Robin Sainty; It’s a story of cheques and balances for Norwich City
- Credit: Paul Chesterton/Focus Images Ltd
I hardly think the world needs yet another post-mortem on City’s relegation, so let’s look ahead to next season.
Clearly we will see a different City squad as the high level of activity in the transfer market indicates, and hopefully this summer’s recruitment will find a better balance between physicality and the ability to play the sort of flowing football that had all us reaching for the superlatives little over a year ago.
While we have to accept how far the squad fell short in the Premier League, let’s not forget how stunning the football was that got them there, and how much everyone felt united behind Daniel Farke and his style of play. Sadly, that unity has fragmented as the losses have piled up and scapegoats have been sought, with some of the personal abuse aimed at players on social media passing well beyond the bounds of acceptability, and we need to get it back.
From a recruitment point of view, it’s important that while lessons are learnt from this season, the baby isn’t thrown out with the bathwater and a style of play that was so exhilarating at times in the Championship and early this season isn’t lost in the effort to find bigger and stronger players.
I’ve heard a few moans this week about the continuing policy of bringing in young talent, like Sebastian Soto, Bali Mumba and Matthew Dennis, but it’s exactly that policy that resulted in the likes of Ben Godfrey, Jamal Lewis, Max Aarons and James Maddison becoming such valuable assets.
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Allied to that is the heavy investment into upgrading Colney, because the fact that City can now boast a state of the art training centre and Academy is instrumental not just in attracting young players, but also those who are already at first team level, with more signings expected.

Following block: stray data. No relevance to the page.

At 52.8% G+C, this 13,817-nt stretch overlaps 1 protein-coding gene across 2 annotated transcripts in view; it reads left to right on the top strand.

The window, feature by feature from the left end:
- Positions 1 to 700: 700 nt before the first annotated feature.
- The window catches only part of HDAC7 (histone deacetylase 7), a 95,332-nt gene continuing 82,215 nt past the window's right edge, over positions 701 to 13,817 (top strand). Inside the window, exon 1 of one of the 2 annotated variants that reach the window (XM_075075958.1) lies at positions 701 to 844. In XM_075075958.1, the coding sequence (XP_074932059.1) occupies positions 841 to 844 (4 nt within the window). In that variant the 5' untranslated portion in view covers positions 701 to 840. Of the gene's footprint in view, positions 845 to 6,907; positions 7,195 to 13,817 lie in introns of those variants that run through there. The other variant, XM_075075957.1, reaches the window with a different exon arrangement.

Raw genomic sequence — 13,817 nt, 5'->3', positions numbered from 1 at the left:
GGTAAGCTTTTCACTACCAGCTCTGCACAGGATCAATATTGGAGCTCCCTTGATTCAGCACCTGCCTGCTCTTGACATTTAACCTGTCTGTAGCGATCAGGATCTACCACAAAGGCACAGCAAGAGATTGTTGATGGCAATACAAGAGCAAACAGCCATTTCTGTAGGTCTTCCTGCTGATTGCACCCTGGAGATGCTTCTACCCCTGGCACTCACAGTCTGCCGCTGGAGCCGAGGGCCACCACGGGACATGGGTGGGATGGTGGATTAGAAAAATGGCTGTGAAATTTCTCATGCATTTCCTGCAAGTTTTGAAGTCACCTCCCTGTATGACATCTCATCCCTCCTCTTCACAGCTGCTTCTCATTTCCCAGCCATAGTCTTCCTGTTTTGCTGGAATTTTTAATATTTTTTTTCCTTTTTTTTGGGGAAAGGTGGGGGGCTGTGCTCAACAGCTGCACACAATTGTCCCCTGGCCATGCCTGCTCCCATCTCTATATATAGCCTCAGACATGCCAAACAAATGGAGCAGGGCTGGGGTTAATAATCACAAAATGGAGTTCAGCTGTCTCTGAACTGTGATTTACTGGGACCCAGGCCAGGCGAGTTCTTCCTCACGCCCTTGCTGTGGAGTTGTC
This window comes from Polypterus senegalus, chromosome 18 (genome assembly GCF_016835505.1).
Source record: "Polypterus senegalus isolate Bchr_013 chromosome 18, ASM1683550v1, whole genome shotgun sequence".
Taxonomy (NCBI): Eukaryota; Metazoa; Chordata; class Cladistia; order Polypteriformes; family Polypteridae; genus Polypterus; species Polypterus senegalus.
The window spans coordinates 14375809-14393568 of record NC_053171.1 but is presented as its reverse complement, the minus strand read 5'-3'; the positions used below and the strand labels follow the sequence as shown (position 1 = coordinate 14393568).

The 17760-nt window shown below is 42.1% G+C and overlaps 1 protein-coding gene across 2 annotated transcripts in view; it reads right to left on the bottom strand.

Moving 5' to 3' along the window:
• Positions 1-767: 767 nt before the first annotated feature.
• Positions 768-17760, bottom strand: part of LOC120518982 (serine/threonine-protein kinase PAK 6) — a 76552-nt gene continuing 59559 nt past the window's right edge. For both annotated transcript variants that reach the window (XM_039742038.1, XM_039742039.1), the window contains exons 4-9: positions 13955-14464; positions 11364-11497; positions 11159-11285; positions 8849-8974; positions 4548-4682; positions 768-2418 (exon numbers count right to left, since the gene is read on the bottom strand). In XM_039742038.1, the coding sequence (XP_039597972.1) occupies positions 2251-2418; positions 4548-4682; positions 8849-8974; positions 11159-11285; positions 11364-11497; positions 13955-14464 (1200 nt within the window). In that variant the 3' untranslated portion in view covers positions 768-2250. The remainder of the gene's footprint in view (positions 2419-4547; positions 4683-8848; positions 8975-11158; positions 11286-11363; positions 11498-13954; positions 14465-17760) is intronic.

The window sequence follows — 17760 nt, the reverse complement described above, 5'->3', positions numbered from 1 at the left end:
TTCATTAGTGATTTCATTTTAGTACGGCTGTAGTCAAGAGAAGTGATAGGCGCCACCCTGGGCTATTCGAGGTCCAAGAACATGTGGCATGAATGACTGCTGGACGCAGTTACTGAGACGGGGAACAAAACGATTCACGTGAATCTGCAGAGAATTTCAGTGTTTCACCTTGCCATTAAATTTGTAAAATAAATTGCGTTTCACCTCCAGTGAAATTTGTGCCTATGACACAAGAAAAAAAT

As one of the financially strongest clubs in next season’s Championship, an inevitable favourite for promotion and with the training facilities that are now available, City will be a much more attractive proposition for transfer targets than as the penniless club that had just sold its best player simply to survive in summer 2018, or the relegation favourite this season.
- 1 MATCHDAY RECAP: Dowell stunner puts City on cusp of promotion
- 2 EFL announce revised schedule to avoid Prince Philip funeral clash
- 3 Paddy's Pointers: Five observations from the Canaries' spirited 1-0 Championship win against Derby County
- 4 Premier League here we come for City chief Farke
- 5 'You get relegated playing the Norwich way' - Old boy Bruce on Magpies' sorry plight
- 6 Paddy Davitt: Player ratings after Canaries' 1-0 Derby County win
- 7 Dowell the difference at Derby as City close on promotion
- 8 'Champagne on ice' - City set for Carrow Road celebration next week
- 9 Spud Thornhill: Early days, but can City break that promotion record?
- 10 'Our only concern' - Farke reveals City's promotion roadmap
That, of course, guarantees nothing at all, but it is a healthy situation to be in when compared to the likes of Bournemouth who, according to an article elsewhere this week have a wage bill of £111m with no relegation clauses and owe £81m in structured payments on past purchases. Of course, Martin Samuel probably thinks they’re marvellously well run...
The self-funding model does mean that City will continue to develop and sell talent, but with a sound financial base those transfers will only be done at prices that suit the club, not as a fire sale, and is it really such a bad policy if it means that the squad becomes incrementally stronger as higher transfer fees with more reinvested into the playing budget allows the club to attract better players?
The football world has been rocked by the pandemic which has exposed the dangers of short-term thinking and shown how much of a financial tightrope many clubs have been walking, so I for one am happy to support one that aims to build sensibly and sustainably.
What’s more, City’s level of engagement with fans is the envy of many bigger clubs, something further illustrated by this week’s online Trust event with Ben Kensell and Stuart Webber as they talked candidly about what has gone wrong this season and the plans in place to put it right next.
I think we all need a break after what has been a pretty torrid season, but I’m already looking forward to the next one, so for now I’d just like to thank everyone who has read and commented on the column this season and I’ll hopefully see you again in September!